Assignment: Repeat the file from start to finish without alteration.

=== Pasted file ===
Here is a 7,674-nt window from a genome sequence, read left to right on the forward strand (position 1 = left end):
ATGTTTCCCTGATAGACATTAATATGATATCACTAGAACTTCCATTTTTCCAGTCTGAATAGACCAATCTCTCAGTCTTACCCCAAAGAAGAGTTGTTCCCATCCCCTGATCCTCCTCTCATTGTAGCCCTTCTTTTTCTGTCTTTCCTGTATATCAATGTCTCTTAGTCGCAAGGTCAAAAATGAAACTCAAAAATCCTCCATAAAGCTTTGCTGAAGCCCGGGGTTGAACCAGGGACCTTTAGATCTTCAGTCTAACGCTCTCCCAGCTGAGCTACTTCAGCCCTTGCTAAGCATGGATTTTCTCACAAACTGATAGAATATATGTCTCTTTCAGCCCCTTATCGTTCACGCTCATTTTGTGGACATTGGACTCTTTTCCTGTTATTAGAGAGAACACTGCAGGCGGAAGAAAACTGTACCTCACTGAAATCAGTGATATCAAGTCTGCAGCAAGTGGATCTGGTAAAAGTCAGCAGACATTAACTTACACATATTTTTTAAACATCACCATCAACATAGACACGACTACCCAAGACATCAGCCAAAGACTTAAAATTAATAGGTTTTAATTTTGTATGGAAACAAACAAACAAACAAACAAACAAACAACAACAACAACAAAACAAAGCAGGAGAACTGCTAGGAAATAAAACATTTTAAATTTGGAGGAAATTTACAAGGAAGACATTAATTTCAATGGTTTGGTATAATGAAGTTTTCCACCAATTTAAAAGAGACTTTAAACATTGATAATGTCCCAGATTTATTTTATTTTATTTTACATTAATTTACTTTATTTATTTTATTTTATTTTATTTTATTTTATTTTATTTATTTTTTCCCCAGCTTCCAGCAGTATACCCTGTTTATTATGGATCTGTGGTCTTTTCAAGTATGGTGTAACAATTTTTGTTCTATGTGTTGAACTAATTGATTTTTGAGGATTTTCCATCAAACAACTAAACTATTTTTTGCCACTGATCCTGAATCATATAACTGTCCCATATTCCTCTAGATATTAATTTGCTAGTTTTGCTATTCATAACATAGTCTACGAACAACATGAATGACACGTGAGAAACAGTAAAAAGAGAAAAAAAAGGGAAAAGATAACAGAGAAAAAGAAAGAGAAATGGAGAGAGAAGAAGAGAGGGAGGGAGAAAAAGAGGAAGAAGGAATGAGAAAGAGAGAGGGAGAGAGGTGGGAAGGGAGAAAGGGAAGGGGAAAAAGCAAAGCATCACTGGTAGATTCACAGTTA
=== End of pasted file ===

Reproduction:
Here is a 7,674-nt window from a genome sequence, read left to right on the forward strand (position 1 = left end):
ATGTTTCCCTGATAGACATTAATATGATATCACTAGAACTTCCATTTTTCCAGTCTGAATAGACCAATCTCTCAGTCTTACCCCAAAGAAGAGTTGTTCCCATCCCCTGATCCTCCTCTCATTGTAGCCCTTCTTTTTCTGTCTTTCCTGTATATCAATGTCTCTTAGTCGCAAGGTCAAAAATGAAACTCAAAAATCCTCCATAAAGCTTTGCTGAAGCCCGGGGTTGAACCAGGGACCTTTAGATCTTCAGTCTAACGCTCTCCCAGCTGAGCTACTTCAGCCCTTGCTAAGCATGGATTTTCTCACAAACTGATAGAATATATGTCTCTTTCAGCCCCTTATCGTTCACGCTCATTTTGTGGACATTGGACTCTTTTCCTGTTATTAGAGAGAACACTGCAGGCGGAAGAAAACTGTACCTCACTGAAATCAGTGATATCAAGTCTGCAGCAAGTGGATCTGGTAAAAGTCAGCAGACATTAACTTACACATATTTTTTAAACATCACCATCAACATAGACACGACTACCCAAGACATCAGCCAAAGACTTAAAATTAATAGGTTTTAATTTTGTATGGAAACAAACAAACAAACAAACAAACAAACAACAACAACAACAAAACAAAGCAGGAGAACTGCTAGGAAATAAAACATTTTAAATTTGGAGGAAATTTACAAGGAAGACATTAATTTCAATGGTTTGGTATAATGAAGTTTTCCACCAATTTAAAAGAGACTTTAAACATTGATAATGTCCCAGATTTATTTTATTTTATTTTACATTAATTTACTTTATTTATTTTATTTTATTTTATTTTATTTTATTTTATTTATTTTTTCCCCAGCTTCCAGCAGTATACCCTGTTTATTATGGATCTGTGGTCTTTTCAAGTATGGTGTAACAATTTTTGTTCTATGTGTTGAACTAATTGATTTTTGAGGATTTTCCATCAAACAACTAAACTATTTTTTGCCACTGATCCTGAATCATATAACTGTCCCATATTCCTCTAGATATTAATTTGCTAGTTTTGCTATTCATAACATAGTCTACGAACAACATGAATGACACGTGAGAAACAGTAAAAAGAGAAAAAAAAGGGAAAAGATAACAGAGAAAAAGAAAGAGAAATGGAGAGAGAAGAAGAGAGGGAGGGAGAAAAAGAGGAAGAAGGAATGAGAAAGAGAGAGGGAGAGAGGTGGGAAGGGAGAAAGGGAAGGGGAAAAAGCAAAGCATCACTGGTAGATTCACAGTTA